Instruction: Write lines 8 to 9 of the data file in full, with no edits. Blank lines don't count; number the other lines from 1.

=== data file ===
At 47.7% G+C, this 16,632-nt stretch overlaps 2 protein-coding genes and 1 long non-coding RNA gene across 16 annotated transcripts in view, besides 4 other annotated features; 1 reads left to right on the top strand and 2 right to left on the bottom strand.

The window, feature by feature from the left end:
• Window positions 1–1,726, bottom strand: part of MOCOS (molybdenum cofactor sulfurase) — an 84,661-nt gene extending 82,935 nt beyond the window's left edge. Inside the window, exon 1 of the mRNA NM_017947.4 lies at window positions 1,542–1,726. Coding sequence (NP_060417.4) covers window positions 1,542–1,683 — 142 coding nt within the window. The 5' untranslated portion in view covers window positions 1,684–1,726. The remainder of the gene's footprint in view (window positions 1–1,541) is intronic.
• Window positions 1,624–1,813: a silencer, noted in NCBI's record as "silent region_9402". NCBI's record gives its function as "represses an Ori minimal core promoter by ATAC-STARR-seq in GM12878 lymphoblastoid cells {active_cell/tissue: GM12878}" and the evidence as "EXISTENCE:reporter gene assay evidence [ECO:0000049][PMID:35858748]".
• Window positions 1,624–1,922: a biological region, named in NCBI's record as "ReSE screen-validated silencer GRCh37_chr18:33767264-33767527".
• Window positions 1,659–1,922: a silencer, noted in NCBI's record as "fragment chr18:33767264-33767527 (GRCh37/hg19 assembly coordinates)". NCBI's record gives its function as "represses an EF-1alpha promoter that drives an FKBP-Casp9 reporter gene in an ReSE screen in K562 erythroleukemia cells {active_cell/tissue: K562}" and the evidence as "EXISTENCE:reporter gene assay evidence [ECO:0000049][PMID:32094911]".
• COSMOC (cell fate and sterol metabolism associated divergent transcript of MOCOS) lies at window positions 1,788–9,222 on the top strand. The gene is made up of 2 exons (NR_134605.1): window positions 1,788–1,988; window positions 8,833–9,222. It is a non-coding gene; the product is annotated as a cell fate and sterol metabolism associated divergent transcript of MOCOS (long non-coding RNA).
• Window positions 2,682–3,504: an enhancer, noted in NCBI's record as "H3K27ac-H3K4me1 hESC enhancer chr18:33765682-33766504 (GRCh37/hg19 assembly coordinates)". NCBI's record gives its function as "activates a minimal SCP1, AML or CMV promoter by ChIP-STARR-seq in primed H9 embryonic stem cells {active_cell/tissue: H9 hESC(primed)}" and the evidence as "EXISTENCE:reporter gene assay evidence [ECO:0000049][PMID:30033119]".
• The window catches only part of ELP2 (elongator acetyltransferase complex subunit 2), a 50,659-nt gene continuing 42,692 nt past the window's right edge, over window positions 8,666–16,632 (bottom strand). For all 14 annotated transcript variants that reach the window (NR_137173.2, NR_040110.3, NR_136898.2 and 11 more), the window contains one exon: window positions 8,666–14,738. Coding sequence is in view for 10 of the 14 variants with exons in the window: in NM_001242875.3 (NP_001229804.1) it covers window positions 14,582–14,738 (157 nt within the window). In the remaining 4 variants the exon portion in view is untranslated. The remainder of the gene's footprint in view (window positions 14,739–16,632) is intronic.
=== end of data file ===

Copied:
• Window positions 2,682–3,504: an enhancer, noted in NCBI's record as "H3K27ac-H3K4me1 hESC enhancer chr18:33765682-33766504 (GRCh37/hg19 assembly coordinates)". NCBI's record gives its function as "activates a minimal SCP1, AML or CMV promoter by ChIP-STARR-seq in primed H9 embryonic stem cells {active_cell/tissue: H9 hESC(primed)}" and the evidence as "EXISTENCE:reporter gene assay evidence [ECO:0000049][PMID:30033119]".
• The window catches only part of ELP2 (elongator acetyltransferase complex subunit 2), a 50,659-nt gene continuing 42,692 nt past the window's right edge, over window positions 8,666–16,632 (bottom strand). For all 14 annotated transcript variants that reach the window (NR_137173.2, NR_040110.3, NR_136898.2 and 11 more), the window contains one exon: window positions 8,666–14,738. Coding sequence is in view for 10 of the 14 variants with exons in the window: in NM_001242875.3 (NP_001229804.1) it covers window positions 14,582–14,738 (157 nt within the window). In the remaining 4 variants the exon portion in view is untranslated. The remainder of the gene's footprint in view (window positions 14,739–16,632) is intronic.